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Real focus happens inside the camera's lens element. The sharpening features in Photoshop CS3 exaggerate the contrast along edges in a photograph to transform a well-focused image into an outstanding image. In Photoshop CS3 Sharpening Images, Deke McClelland teaches a host of sharpening and noise reduction techniques, including using filters such as Unsharp Mask, Smart Sharpen, High Pass, and Reduce Noise. The training teaches the essentials of sharpening, including what it does, why it's important, and how the filters function. Plus, the training covers Deke's recommended best practices, including the four distinct varieties of sharpening, which can be used independently or in combination with each other. Photoshop CS3 Sharpening Images is about how to transform images from looking good to looking their absolute best. Exercise files accompany the course.
In this exercise we are going to get rid of the weird color anomalies that are showing up inside of this Bison photograph. I am working by the way, in a catch-up document, if you are just joining me. If you have been working along with me, stick with the document that you have been creating, but if you are just joining me you can open this image called Nondestructove sharpening.PSD, found inside the 04_support_staff folder. You can see that there is this area of sort of burgundy stuff that's showing up to the left of the creatures jaw, but also we have some other colors that are showing up down here in its muzzle, so we have some more burgundy at work here in various different areas actually. Also over here on the creature's nose.
Then we have some sort of greens and blues that are showing up in this sort of, what is it, a mustache? I don't know. We have got a lot of weird stuff. Then of course the creature is just covered in these seeds, but that's his business, we are not getting rid of that. We are not grooming him. We are just trying to make him look the way he really looks, and of course emphasize the details with some sharpening. So what I am going to do is I am going to apply a pass of the Median filter to just the color information inside of this image. So with the Bison Smart Object selected, I am going to go up to the Filter menu and I am going to choose this guy right there, Noise, and then I am going to choose the Median command.
I am going to apply a big heaping amount of Median here. I am going to raise the Radius value to 50 pixels, which does fairly average the appearance of the bison at this point, but that's OK. We are going to turn around and apply it to just the color information. So I will click OK in order to accept this modification. It's going to take a few moments to apply Median at this point, for two reasons. First of all, this is a big amount of Median that we are applying. A high Radius value takes longer to render, but the other thing is that we have Median and Smart Sharpen working together nondestructively, and that takes a lot of computational effort on the part of Photoshop.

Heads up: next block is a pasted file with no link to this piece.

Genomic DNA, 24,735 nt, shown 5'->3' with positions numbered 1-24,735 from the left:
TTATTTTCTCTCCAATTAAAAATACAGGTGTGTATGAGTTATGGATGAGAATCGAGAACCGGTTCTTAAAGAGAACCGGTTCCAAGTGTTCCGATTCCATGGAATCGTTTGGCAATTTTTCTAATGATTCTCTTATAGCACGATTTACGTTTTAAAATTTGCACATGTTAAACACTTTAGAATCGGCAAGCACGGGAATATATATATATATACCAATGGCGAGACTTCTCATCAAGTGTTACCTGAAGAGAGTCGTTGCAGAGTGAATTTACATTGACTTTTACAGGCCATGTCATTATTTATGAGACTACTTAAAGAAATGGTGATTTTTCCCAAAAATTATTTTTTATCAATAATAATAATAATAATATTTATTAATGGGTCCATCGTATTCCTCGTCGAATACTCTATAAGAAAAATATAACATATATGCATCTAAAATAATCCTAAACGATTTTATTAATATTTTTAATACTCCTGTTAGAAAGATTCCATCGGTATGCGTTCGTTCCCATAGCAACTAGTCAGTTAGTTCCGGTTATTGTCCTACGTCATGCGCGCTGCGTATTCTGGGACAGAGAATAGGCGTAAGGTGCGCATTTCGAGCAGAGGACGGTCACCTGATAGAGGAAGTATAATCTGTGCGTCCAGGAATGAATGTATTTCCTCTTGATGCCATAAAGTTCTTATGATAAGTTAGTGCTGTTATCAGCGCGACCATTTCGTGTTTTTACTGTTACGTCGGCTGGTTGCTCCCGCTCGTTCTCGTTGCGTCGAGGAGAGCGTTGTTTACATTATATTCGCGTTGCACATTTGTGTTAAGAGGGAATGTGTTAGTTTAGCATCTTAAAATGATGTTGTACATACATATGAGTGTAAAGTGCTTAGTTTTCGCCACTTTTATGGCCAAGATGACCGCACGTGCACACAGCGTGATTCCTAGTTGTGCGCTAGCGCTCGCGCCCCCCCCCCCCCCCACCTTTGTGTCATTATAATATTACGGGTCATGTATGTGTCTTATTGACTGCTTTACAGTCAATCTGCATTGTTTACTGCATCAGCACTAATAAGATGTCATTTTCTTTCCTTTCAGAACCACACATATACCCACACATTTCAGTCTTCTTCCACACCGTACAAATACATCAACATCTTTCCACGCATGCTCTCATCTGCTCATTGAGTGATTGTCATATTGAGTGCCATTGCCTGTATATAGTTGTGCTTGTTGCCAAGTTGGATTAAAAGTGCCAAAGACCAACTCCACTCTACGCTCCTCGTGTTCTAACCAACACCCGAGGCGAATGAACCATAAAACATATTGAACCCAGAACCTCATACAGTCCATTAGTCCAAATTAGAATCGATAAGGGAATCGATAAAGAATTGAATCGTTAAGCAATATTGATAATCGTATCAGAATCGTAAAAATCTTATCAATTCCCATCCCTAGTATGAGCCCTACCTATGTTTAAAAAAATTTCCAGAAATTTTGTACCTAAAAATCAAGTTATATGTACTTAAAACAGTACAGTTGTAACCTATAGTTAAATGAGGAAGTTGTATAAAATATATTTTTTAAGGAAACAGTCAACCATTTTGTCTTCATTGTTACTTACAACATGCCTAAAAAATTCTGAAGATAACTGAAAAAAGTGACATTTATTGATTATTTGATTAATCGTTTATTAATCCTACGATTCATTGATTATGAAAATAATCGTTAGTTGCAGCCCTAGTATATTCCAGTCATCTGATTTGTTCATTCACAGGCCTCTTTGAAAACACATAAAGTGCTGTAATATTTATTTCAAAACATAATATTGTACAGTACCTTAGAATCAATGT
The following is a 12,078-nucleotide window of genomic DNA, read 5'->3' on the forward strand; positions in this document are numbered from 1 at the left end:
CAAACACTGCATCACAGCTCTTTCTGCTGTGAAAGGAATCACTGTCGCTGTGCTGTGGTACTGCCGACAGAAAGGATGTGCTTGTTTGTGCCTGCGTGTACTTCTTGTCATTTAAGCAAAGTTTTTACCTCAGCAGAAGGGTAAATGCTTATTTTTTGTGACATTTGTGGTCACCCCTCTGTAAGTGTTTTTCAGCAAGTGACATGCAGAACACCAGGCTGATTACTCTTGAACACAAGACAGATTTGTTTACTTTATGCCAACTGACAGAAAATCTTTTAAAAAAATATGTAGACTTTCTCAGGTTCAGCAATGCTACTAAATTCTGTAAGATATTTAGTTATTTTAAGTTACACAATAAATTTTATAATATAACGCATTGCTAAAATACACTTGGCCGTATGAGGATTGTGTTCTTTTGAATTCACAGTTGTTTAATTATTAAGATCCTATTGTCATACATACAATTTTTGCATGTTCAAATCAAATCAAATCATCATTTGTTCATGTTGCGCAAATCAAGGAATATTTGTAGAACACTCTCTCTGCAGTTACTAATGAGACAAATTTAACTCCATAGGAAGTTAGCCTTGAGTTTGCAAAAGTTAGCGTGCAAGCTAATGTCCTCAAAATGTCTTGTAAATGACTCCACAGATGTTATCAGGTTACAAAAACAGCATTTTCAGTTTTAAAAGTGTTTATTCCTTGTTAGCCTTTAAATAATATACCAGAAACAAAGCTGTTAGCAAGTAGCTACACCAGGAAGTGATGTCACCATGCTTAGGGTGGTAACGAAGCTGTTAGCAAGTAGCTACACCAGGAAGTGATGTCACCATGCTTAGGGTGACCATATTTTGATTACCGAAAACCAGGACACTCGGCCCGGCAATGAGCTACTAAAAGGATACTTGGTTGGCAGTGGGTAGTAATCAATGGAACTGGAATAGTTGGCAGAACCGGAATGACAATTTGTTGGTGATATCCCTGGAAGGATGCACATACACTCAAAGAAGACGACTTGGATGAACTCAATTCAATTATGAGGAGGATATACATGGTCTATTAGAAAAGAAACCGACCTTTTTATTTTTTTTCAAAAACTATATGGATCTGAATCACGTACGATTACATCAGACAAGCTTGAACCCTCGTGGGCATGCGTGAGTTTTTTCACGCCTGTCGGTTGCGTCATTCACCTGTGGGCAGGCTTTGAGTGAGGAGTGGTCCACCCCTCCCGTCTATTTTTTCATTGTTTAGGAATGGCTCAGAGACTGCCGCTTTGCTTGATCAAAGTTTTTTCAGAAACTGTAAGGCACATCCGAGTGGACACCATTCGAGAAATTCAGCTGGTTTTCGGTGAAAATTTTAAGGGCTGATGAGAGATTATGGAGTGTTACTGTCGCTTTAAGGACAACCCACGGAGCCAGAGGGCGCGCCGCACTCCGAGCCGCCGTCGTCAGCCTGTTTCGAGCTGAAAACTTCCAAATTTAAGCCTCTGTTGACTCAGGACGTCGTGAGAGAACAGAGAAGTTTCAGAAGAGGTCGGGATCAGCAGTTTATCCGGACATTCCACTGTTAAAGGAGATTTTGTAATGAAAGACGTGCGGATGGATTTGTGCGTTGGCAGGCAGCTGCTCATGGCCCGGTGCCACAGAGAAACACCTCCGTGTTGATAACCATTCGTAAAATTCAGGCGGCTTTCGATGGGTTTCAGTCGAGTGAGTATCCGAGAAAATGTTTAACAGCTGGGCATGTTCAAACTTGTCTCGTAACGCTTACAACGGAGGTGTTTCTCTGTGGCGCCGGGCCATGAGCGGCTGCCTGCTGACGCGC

Meanwhile though, if you take a look at the file size information down here in the lower left-hand corner of the image window, you can see that the file size is not growing despite this layering stuff that we are doing here. Despite that we have an image embedded inside the larger composition, the image size has not grown, its still 15.4 megabytes, which was the original size of the file when we first opened it. So we are not going to get a big file on disk. Alright, so anyway the Median filter should only be applied to the color information inside the image, not the luminance information.
So we are going to have to double click on this little Blend Mode guy right there. Now two things about this Median item right there, this Median Smart Filter that's included inside my Smart Filters list, because it's at the top of the list, it's being applied after Smart Sharpen. So the bottom item is applied first and then the top item, so you read up the list. We really want Median to be applied before Smart Sharpen, because I told you, you always apply- this is the universal rule by the way, when you are doing sharpening, you always apply your smoothing first and then your sharpening afterward.
So I need Median to be applied before Smart Sharpen. So I need to grab it and drag it underneath Smart Sharpen, like so. Now this isn't true on the Mac, but under Windows Vista you are going to see this little preview of the icon right there, the Smart Filter Icon, and you are also going to see, on both platforms you are going to see this horizontal bar that's showing you that you are moving it below Smart Sharpen, then release. It is going to take a moment to reapply the filters. Notice you get this progress bar that's saying it's rendering the Smart Filters; it means both of the filters, it's having to reapply both of them to the image.